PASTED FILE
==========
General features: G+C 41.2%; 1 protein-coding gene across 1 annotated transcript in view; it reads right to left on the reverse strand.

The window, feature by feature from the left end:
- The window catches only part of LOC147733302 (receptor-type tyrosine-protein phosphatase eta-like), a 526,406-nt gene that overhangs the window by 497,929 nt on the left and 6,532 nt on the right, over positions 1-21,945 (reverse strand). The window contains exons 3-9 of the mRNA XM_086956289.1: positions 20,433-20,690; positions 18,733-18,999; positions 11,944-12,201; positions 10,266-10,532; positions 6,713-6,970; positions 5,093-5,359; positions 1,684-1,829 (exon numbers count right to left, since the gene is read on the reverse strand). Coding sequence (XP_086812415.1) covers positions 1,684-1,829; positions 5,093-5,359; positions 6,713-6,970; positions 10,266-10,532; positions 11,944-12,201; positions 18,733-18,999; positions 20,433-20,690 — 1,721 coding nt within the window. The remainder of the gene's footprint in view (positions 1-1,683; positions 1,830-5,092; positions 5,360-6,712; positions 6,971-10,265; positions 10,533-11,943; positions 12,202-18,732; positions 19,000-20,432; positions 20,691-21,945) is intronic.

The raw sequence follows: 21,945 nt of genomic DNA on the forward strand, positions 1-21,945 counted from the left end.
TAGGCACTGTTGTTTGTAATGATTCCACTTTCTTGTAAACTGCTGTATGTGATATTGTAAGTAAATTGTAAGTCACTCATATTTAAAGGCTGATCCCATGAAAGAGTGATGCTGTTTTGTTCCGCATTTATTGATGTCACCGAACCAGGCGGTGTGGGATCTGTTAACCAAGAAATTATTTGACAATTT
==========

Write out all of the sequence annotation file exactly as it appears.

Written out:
General features: G+C 41.2%; 1 protein-coding gene across 1 annotated transcript in view; it reads right to left on the reverse strand.

The window, feature by feature from the left end:
- The window catches only part of LOC147733302 (receptor-type tyrosine-protein phosphatase eta-like), a 526,406-nt gene that overhangs the window by 497,929 nt on the left and 6,532 nt on the right, over positions 1-21,945 (reverse strand). The window contains exons 3-9 of the mRNA XM_086956289.1: positions 20,433-20,690; positions 18,733-18,999; positions 11,944-12,201; positions 10,266-10,532; positions 6,713-6,970; positions 5,093-5,359; positions 1,684-1,829 (exon numbers count right to left, since the gene is read on the reverse strand). Coding sequence (XP_086812415.1) covers positions 1,684-1,829; positions 5,093-5,359; positions 6,713-6,970; positions 10,266-10,532; positions 11,944-12,201; positions 18,733-18,999; positions 20,433-20,690 — 1,721 coding nt within the window. The remainder of the gene's footprint in view (positions 1-1,683; positions 1,830-5,092; positions 5,360-6,712; positions 6,971-10,265; positions 10,533-11,943; positions 12,202-18,732; positions 19,000-20,432; positions 20,691-21,945) is intronic.

The raw sequence follows: 21,945 nt of genomic DNA on the forward strand, positions 1-21,945 counted from the left end.
TAGGCACTGTTGTTTGTAATGATTCCACTTTCTTGTAAACTGCTGTATGTGATATTGTAAGTAAATTGTAAGTCACTCATATTTAAAGGCTGATCCCATGAAAGAGTGATGCTGTTTTGTTCCGCATTTATTGATGTCACCGAACCAGGCGGTGTGGGATCTGTTAACCAAGAAATTATTTGACAATTT